With judgment no. 6095/2013, published on May 2, 2013, the Court of Milan fully dismissed the infringement and unfair competition claims brought by Gucci against Guess. Gucci accused Guess of imitating some of the most famous trademarks owned by the Florence maison (i.e. the word "Gucci" in italics, the "G" in italics, the two opposed "G’s", the "diamond pattern" consisting of the "G" and the lozenge pattern, the squared "G", the green-redgreen striped ribbon, and the “Flora” pattern). Were also disputed, under unfair competition claims, also a number of Guess’ bags, shoes and other accessories.
The Court dismissed Gucci trademark infringement claims, mainly due to: i) the graphic differences between the signs, as to the font, thickness and inclination of the letters, ii) the visible presence on all the defendant’s products of the well-known trademark "Guess", that was able to avoid any confusion for the "particularly observant and circumspect" consumer.
The Court also discarded another of Gucci’s claims, concerning the imitation of its "diamond pattern" trademarks (Italian trademark n. 876580 and Community trademark n. 2751535), allegedly replicated by Guess on its bags and accessories (both shown below).
Click here to view.
In this regard, the Court stated: "Guess’s pattern has nothing to do with Gucci’s", as the overall impression of the two designs is different, even if they are compared at distance.
In addition, the Court partially upheld Guess’s counterclaim for invalidity of certain Gucci’s trademarks, namely the letter "G" inserted in a radial dotted pattern, (Italian trademarks no.1057601 and no. 107600, Italian portion of International trademark no. 940490, and Community trademark no. 5172218), and the "Flora" pattern (Italian trademark no. 971291 and Community trademark no. 5172218), all represented below.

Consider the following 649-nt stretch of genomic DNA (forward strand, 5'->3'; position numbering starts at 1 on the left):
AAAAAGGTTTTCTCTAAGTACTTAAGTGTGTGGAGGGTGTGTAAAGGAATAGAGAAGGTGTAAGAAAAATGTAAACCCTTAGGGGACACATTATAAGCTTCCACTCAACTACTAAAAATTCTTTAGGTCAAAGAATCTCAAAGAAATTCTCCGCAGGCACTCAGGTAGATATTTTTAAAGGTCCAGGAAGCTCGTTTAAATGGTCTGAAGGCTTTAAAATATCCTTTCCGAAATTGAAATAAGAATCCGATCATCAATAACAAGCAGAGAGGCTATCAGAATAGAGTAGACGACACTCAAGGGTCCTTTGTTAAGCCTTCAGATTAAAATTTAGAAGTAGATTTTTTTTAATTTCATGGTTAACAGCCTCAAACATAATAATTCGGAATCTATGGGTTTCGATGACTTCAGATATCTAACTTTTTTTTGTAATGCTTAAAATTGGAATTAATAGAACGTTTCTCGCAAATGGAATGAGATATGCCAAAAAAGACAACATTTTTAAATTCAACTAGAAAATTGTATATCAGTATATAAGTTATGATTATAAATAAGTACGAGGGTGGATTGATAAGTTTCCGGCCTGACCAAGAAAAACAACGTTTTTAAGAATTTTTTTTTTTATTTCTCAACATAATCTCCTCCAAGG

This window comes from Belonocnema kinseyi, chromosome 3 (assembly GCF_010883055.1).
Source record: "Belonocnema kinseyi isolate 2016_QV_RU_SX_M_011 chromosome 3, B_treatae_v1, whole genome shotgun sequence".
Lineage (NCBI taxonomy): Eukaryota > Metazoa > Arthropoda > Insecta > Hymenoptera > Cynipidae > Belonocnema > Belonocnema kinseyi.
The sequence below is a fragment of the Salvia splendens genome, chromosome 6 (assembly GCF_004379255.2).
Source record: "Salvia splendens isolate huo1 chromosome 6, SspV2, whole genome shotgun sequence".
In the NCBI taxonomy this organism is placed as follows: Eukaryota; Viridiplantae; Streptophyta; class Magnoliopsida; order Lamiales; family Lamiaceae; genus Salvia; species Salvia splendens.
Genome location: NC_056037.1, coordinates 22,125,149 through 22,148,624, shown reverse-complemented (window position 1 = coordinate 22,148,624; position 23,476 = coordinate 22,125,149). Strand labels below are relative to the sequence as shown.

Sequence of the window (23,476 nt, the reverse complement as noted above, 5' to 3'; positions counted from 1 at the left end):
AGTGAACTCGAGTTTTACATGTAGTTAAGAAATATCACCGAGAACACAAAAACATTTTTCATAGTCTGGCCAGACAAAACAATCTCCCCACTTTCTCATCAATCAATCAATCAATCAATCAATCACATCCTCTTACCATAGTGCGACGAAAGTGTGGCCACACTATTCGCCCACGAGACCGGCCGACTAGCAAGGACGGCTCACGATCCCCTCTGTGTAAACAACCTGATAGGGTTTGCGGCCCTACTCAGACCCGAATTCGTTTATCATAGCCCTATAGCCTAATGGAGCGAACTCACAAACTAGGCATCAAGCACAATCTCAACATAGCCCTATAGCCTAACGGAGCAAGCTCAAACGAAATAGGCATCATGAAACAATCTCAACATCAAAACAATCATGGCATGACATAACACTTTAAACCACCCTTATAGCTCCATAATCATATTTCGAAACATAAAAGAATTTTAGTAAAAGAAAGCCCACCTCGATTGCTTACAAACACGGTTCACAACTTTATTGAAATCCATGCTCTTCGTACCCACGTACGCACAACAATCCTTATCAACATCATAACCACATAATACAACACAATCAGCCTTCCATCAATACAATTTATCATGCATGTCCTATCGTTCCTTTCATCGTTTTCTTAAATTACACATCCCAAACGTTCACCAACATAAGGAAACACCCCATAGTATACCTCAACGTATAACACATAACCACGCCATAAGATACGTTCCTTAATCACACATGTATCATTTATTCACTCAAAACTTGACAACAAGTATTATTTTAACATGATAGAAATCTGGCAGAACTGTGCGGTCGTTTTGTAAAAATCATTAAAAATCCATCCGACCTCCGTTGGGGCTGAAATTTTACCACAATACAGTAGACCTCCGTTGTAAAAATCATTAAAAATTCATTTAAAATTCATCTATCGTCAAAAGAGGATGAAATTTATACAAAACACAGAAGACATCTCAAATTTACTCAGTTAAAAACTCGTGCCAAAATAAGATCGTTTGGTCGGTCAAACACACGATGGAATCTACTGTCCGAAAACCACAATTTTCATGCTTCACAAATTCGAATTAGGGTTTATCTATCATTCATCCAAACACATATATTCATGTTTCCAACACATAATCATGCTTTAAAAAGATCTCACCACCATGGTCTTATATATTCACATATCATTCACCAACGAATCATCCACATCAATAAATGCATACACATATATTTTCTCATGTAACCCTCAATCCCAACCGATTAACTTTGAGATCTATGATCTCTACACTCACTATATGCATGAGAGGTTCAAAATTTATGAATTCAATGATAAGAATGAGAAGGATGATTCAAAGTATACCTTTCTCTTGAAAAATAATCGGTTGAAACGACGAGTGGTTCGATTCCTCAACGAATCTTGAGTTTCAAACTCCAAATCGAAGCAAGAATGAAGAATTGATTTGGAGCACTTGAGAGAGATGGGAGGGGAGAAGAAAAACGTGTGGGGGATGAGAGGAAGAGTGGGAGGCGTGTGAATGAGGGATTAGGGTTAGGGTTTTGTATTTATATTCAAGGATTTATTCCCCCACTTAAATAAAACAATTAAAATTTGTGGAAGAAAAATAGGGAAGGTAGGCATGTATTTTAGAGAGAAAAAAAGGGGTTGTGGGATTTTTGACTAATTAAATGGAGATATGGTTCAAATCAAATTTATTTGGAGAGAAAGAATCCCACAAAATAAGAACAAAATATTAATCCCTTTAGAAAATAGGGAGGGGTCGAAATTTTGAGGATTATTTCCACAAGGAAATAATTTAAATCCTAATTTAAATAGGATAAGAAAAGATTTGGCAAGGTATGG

Click here to view.
Regarding the "G" letter trademarks, the Court stated that they are devoid of any distinctive character due to the fact that i) the letter "G" is not characterized by any particular style of writing and ii) the dots are "common" and "barely significant". The Court also stated that the lozenge pattern was a decoration widely used in the fashion industry.
The other floral trademarks were invalidated due to the fact that the pattern was capable of conferring substantial value to the product, this being in breach with art. 9 of the Italian IP Code. In particular, the Court affirmed that the ornamental and aesthetic aspect of the sign, "particularly sophisticated and aesthetically pleasing", overcame the trademark distinctive character and entirely determined its market appeal.